By Dana Stewart

As a therapist I am often thinking about the impact of trauma on people’s lives. Many people believe that trauma only refers to very large scale events, like a major car accident, sexual assault, the death of a loved one, or war. But trauma is different for everyone, and sometimes trauma happens in very subtle ways. A trauma can be any action or event that causes a pervasive negative psychological and physiological reaction, such as being bullied or teased at school, losing a treasured job, or being diagnosed with an unexpected illness.

It’s important to remember that one person experiences as traumatic, might not feel traumatic to another person, so it can be easy to dismiss some of the traumatic events in our lives as “no big deal”, when in all actuality, they caused a lot of pain. And even once an event has long based, the memory of that trauma can be stored and experienced in the body in ways that we may not recognize or cognitively understand. This trauma can continue to impact our body in various ways (i.e. flashbacks, muscle tension, nightmares, heart racing, sweating, feeling disconnected to surroundings or your body, feeling fear, hypervigilance, social anxiety, etc.)

Enter Brainspotting. Brainspotting was developed by David Grand as an offshoot of EMDR therapy (Eye Movement Desensitization and Reprocessing). Brainspotting is a largely intuitive process that takes place between a client and a trusted therapist in order to allow your body to release past memories of stress and trauma. When we feel traumatized, it is normal for the body to want to shut down or repress the feelings, when what it really needs is to actively process through the feelings and sensations so they can then be released. Brainspotting puts your body into a state of temporary physical reactivation so that it has the opportunity to properly process the feelings, emotions, and sensations that it didn’t process at the time of the original event.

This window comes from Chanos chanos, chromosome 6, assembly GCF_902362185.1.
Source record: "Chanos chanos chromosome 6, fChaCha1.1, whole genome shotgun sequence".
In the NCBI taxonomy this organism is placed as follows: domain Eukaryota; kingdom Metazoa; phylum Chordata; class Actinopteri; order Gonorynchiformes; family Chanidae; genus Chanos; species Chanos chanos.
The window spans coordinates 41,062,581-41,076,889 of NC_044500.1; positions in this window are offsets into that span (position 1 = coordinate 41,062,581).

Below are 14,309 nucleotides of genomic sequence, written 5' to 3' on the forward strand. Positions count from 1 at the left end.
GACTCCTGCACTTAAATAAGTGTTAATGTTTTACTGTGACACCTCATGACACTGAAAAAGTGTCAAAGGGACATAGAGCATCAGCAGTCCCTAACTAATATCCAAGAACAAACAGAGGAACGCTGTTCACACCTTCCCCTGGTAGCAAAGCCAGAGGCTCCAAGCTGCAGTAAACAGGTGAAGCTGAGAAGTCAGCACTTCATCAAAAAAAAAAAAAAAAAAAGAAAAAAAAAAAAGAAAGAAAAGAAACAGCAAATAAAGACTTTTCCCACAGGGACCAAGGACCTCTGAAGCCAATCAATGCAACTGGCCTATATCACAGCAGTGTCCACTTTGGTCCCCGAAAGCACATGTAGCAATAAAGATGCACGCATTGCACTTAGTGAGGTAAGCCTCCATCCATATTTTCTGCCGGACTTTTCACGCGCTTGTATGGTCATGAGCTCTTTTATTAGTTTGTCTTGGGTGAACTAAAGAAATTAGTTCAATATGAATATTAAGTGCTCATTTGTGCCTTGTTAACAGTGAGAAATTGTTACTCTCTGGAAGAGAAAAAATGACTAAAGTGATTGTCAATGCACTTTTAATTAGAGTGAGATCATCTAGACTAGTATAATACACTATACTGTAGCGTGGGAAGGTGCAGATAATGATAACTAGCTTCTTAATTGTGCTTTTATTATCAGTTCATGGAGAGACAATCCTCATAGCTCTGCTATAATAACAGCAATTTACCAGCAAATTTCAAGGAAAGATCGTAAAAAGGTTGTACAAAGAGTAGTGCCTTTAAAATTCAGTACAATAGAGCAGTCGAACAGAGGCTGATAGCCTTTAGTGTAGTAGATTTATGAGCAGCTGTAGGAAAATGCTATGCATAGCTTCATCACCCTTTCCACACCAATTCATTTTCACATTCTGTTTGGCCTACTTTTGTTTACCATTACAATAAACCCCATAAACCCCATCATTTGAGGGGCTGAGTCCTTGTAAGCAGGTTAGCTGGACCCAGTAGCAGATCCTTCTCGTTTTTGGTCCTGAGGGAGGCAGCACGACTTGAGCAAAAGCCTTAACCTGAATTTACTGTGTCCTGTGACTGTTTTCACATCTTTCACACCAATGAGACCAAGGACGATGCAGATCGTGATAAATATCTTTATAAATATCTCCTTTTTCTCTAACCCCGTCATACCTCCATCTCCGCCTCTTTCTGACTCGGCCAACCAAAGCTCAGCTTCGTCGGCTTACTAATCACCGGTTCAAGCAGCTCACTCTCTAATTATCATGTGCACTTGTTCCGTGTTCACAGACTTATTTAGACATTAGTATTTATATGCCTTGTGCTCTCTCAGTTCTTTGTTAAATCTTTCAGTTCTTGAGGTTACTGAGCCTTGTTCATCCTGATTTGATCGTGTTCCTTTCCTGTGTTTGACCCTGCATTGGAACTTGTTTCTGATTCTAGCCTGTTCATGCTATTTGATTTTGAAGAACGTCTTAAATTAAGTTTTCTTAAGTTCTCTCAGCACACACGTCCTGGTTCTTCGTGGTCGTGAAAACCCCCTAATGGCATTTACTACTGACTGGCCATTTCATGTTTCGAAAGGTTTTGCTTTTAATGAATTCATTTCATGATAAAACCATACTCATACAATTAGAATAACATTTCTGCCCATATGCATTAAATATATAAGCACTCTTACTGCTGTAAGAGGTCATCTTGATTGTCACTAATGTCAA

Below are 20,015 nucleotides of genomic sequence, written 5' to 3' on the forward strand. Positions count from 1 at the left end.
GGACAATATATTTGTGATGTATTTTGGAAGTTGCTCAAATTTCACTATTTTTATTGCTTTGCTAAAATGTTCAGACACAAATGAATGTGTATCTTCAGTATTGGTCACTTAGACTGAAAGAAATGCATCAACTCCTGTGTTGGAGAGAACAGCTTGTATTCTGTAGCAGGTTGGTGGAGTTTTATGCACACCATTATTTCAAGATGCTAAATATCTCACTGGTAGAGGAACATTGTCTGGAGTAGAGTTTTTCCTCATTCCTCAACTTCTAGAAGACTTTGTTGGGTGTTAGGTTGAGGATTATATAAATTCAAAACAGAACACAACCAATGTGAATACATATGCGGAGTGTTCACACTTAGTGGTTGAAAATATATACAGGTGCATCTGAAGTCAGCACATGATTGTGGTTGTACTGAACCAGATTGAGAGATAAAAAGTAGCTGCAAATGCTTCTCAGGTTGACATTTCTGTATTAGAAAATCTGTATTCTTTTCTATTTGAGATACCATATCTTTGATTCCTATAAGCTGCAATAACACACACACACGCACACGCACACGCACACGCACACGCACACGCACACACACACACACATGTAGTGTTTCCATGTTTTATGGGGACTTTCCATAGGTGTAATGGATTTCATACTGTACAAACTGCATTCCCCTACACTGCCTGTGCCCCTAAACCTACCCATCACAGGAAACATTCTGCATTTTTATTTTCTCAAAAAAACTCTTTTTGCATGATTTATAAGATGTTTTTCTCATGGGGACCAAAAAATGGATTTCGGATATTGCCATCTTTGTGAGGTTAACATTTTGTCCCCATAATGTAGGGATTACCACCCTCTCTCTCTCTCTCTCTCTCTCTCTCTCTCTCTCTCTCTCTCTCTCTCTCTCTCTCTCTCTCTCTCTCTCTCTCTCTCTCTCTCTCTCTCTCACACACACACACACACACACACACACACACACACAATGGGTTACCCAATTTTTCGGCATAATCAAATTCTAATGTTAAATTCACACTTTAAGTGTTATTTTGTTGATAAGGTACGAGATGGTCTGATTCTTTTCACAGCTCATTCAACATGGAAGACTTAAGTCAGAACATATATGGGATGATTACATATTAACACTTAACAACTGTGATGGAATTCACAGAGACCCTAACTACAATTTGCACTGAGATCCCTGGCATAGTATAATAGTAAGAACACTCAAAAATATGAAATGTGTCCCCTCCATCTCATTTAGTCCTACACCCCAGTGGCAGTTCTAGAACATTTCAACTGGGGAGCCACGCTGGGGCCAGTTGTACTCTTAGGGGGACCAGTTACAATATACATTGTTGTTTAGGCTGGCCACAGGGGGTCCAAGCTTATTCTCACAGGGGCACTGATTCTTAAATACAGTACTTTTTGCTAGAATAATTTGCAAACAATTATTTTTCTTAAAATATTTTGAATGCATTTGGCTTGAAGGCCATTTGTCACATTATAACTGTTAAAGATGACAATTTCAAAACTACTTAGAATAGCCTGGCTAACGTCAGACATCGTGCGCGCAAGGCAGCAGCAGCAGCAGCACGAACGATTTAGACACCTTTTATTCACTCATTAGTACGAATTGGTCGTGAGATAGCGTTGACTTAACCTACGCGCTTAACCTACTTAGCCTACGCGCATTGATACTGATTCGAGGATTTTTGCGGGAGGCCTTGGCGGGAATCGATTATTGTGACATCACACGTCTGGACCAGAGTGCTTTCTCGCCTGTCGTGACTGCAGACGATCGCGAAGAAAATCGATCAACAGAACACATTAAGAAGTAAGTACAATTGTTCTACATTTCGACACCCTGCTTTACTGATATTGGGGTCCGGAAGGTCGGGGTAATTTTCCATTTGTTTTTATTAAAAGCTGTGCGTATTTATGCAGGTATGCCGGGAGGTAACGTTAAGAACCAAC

In Brainspotting, you find a spot within your field of vision that brings up feelings of activation in your body. This can show up in many different ways, such as anxiety, facial and body movements, emotional responses, shivering, feeling tired, yawning, etc. These are the feelings and sensations, within the fight/flight/freeze system in your body, that weren’t properly processed at the time of the original trauma. This spot (and we have many) is connected to areas in our brain and body that continue to hold onto this trauma. Because Brainspotting is focused on feelings and sensations in the body, we don’t have to attach them to any particular memory.

So Brainspotting can effectively alleviate many unpleasant feelings and sensations, even if they aren’t seemingly attached to a significant event that took place in your life. The beauty of it is that your body wants to heal and Brainspotting provides a pathway for that healing.

As with any kind of therapy, every individual experience is different. Brainspotting is a gentle and effective way of reducing the physical feelings and emotions you have in your body and mind that are uncomfortable.  Your body will start to shift and heal and you will feel, at some point, a calmer nervous system and feelings of greater confidence and safety within your body.

To learn more about Brainspotting, or to schedule an appointment, contact me at dana@cardinalpsychotherapy.com.